Dear Zachary Directed/Written/Produced/Edited by: Kurt Kuenne Running Time: 95 mins Rating: Documentary, unrated Opens: In Portland on November 15 at the Hollywood Theatre
“Law is mind without reason.” ~ Aristotle
I am desensitized. How can you tell? Here’s the test:
What is your first reaction when you see extremely realistic gore in the movies?
1. “Gross! I can see his spleen!” 2. “Wow! Great special effects!” 3. “Ha-ha! That guy was eaten by his own poodle! The irony!” 4. All of the above
When you’re desensitized, by virtue of the very word, things don’t bother you as much. Yes, things upset me, but I tend to get over that quickly. If I’m not able to repress or forget something fast enough, I bury myself in escapism, like books and movies and video games. Soon enough, due to my 21st Century attention span (oh look, a shiny object!), I am once more pleasantly benumbed.
What I end up with is faint emotional responses that act as memories, as in, “that made me sad,” “that made me happy,” “I laughed at that,” but my actual recollections are vague. There are two major exceptions to this: the novel In Cold Blood by Truman Capote, and Kuenne’s Dear Zachary. Whereas, everything else mostly bounces off me—sometimes leaving a mild bruise that will be gone in a day or so—Capote’s novel and Kuenne’s documentary made me feel like I’d been shot in the face. Miraculously, I’ll survive it, but I’ll have a piece of lead lodged in my cranium until the day I die.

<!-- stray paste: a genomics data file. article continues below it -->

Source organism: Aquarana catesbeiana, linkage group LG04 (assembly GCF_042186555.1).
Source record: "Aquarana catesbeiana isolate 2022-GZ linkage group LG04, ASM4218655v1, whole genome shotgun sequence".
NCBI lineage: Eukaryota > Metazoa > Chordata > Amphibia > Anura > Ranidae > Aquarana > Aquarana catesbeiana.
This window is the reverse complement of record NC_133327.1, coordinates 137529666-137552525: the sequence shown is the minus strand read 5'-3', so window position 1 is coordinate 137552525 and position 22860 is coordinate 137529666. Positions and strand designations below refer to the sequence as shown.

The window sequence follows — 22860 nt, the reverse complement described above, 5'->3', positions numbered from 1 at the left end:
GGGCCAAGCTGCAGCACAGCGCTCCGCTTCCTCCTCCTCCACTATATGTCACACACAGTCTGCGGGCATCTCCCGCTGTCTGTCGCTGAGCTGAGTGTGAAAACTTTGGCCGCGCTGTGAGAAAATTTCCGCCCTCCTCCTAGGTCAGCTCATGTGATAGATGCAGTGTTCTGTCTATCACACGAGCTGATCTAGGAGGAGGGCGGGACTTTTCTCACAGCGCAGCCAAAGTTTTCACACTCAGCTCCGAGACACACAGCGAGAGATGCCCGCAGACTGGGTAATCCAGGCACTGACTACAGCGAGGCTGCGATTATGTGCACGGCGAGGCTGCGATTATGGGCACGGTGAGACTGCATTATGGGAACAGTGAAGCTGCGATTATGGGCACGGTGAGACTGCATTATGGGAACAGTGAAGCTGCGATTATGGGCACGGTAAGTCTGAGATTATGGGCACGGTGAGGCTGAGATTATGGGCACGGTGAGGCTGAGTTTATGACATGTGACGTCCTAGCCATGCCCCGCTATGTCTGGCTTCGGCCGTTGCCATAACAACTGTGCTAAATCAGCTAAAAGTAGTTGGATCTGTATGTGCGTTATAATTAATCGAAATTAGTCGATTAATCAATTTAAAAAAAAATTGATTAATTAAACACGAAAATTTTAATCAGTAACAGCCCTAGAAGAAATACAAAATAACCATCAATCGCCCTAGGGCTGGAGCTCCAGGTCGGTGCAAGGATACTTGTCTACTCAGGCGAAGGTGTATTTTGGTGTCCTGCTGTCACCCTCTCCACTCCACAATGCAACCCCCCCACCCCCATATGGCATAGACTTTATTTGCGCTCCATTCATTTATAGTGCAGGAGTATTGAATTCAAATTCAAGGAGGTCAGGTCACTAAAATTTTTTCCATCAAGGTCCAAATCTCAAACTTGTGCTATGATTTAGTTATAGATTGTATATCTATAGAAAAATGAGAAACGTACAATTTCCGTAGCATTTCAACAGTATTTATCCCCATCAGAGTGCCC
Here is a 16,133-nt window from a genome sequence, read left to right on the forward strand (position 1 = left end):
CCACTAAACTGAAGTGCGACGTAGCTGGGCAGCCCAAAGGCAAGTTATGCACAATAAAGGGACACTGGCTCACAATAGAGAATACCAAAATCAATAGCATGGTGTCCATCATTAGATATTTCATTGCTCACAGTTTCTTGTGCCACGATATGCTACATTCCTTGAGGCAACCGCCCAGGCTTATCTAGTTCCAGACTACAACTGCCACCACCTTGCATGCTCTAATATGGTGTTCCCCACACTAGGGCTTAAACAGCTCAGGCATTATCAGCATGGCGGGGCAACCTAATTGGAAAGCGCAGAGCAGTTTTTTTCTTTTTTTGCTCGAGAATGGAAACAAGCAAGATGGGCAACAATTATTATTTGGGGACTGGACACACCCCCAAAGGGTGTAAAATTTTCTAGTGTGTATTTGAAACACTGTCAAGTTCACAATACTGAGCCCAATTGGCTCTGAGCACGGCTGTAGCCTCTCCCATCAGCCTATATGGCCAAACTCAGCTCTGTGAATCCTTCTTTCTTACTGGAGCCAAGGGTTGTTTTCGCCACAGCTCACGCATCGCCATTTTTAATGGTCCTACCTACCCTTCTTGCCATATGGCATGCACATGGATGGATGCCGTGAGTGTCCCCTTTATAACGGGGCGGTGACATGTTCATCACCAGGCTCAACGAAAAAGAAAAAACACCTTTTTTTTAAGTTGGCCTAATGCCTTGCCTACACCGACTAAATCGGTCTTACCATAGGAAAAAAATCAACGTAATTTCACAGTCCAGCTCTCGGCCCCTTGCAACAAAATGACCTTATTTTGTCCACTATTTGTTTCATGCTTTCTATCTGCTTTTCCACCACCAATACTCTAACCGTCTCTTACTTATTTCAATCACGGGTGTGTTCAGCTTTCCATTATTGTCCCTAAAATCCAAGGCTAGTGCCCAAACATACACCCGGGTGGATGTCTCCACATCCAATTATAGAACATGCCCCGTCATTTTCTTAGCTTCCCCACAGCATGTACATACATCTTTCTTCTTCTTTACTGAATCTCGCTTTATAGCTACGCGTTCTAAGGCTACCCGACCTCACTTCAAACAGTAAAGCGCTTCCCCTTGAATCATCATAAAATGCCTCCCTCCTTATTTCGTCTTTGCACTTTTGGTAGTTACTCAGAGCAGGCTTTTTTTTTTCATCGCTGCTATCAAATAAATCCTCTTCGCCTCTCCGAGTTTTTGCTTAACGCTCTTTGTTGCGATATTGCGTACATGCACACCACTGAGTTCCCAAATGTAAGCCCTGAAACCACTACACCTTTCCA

Dear Zachary is an amalgam of a memorial and a love letter to Kurt Kuenne’s best friend, Andrew Bagby, who was murdered by an ex-girlfriend. Kuenne started the documentary in 2001 when the ex-girlfriend, Shirley Turner, announced that she was pregnant with Andrew’s son; the documentary was meant to teach Andrew’s son, Zachary, about the wonderful father he’d never get to know.
And that’s all I’m going to tell you, which is one part respect for the novelty of movie experience and two parts cruelty—I’ve been wounded, and I don’t want to spare you. This documentary is not for really sensitive people; there is no overt violence in it, but it saws its way into your marrow with a jagged edge of raw sorrow and rage. Translation: if you are an extremely sensitive person, you might not survive it when the documentary shoots you in the face. Please bear that in mind.
Dear Zachary begins with Andrew’s murder in 2001 and you go on the actual journey with the filmmaker until the documentary ends in 2006—you are there when he is there, the story itself is not told to you in retrospect. You have no idea how powerful this is, because documentaries shot after the fact inevitably foreshadow what’s going to occur--Dear Zachary does not.
One more thing: ever wonder who the strongest human beings in the world are? The strongest human beings are Kate and David Bagby, Andrew’s parents. You will not believe how powerful and durable these two individuals are—they are still fighting for victim’s rights when most of us would’ve already hung ourselves from the rafters. Kate and David Bagby are the eighth wonder of the modern world.
Dear Zachary is phenomenal, but prepare for the experience to change you. Kuenne includes an old movie he shot when he and Andrew were kids in which Kuenne says to Andrew ("Bags" as his friends call him), "I'm going to build a time machine and go back into time to keep you from dying." If only it could be that simple.
For more information please go to http://www.andrewbagby.com